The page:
Letter to the Editor: On the importance of acknowledging injuries

November 11, 2015 by Nicholas Wright

To the Editor:

I have read the sports pages of the Record for years, but can never recall mention of any type of injury associated with sports practice or play. The number of crutches, braces, supports, casts, etc., currently seen on campus, not to speak of athletes trying to recover from a concussion in darkened rooms, suggests that this is not the reality. What is going on? Could this avoidance of reporting injuries represent another way of denying the known short-term (and long-term) risks and consequences of playing sports at today’s highly intensive, competitive and professionalized levels?

Extensive, published (Journal of Athletic Training, Spring 2007), peer-reviewed epidemiological data exist on the rates of serious injury in most collegiate sports by NCAA division, by gender, by practice or play and by type of injury, i.e., concussion, ACL tear, ankle sprain, etc. This information makes it possible to estimate in a typical season what the number of seriously injured athletes is likely to be. Take football, for example, which, by common consensus, produces about half of all serious injuries in non-club sports. With anecdotal information on hours spent in practice and play, applying the published rates – and assuming that athletes at the College will be similar to others in the NCAA, Div. III – one can estimate, for example, six to eight concussions this season. Similar estimates of other common injuries, i.e., “internal derangement of the knee” (including ACL tears) and ankle sprain would involve even more football players at the College. It is appreciated that these estimates might vary according to the “play of chance,” but they still give a reasonable idea of what we might expect after a season of Williams football.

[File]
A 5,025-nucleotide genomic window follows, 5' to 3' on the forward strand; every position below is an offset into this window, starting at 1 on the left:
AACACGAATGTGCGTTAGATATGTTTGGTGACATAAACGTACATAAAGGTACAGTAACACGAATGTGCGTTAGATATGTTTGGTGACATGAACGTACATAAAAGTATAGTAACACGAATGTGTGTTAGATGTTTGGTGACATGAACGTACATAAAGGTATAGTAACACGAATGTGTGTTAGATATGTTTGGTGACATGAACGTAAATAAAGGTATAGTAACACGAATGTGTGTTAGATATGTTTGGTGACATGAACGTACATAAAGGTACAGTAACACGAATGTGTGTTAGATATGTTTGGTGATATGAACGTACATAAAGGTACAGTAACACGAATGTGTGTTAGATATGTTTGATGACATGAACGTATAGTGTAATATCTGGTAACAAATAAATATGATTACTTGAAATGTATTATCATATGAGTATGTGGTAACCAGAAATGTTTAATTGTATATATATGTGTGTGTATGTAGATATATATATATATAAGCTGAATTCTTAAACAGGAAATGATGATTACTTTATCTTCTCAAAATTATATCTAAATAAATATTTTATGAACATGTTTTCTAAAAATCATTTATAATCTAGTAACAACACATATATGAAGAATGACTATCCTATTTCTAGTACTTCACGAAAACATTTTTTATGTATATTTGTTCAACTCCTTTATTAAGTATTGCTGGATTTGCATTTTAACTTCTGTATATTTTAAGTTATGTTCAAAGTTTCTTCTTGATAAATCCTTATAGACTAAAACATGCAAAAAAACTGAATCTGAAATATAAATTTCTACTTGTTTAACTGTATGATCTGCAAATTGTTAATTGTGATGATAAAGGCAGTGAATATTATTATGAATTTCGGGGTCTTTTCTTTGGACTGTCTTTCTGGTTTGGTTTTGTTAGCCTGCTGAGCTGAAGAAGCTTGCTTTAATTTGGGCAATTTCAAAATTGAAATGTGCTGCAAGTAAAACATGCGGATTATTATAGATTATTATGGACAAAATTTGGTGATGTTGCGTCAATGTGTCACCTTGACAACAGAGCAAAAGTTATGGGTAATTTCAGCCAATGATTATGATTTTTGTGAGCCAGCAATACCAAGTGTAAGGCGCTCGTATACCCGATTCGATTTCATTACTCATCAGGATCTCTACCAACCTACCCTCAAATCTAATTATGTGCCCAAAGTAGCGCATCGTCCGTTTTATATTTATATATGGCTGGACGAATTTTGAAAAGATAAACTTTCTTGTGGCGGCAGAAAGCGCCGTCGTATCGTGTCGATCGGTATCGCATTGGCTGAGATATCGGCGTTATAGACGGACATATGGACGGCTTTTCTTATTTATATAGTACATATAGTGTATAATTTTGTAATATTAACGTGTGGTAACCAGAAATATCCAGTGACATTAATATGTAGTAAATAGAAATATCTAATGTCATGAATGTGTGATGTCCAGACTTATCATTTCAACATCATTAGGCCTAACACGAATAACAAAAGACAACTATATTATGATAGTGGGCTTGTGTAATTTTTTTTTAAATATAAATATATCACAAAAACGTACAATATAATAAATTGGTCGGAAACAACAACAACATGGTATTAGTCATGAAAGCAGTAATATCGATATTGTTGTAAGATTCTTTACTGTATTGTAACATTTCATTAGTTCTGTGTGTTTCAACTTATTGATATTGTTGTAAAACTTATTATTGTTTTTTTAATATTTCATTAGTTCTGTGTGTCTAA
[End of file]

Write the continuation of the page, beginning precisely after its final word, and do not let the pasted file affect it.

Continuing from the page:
Serious injury keeps players from practice, takes them out of the “game” and perhaps also the next “game,” not to speak of the long-term consequences of, for example, multiple concussions. So why aren’t they reported? Is this just another instance of the prevailing denial of the serious health consequences of certain sports, as we now play them? Is it prudent or even ethical for an educational institution like the College to be effectively ignoring these costs to body and mind?

Nicholas H. Wright ’57 M.D., M.P.H.

 

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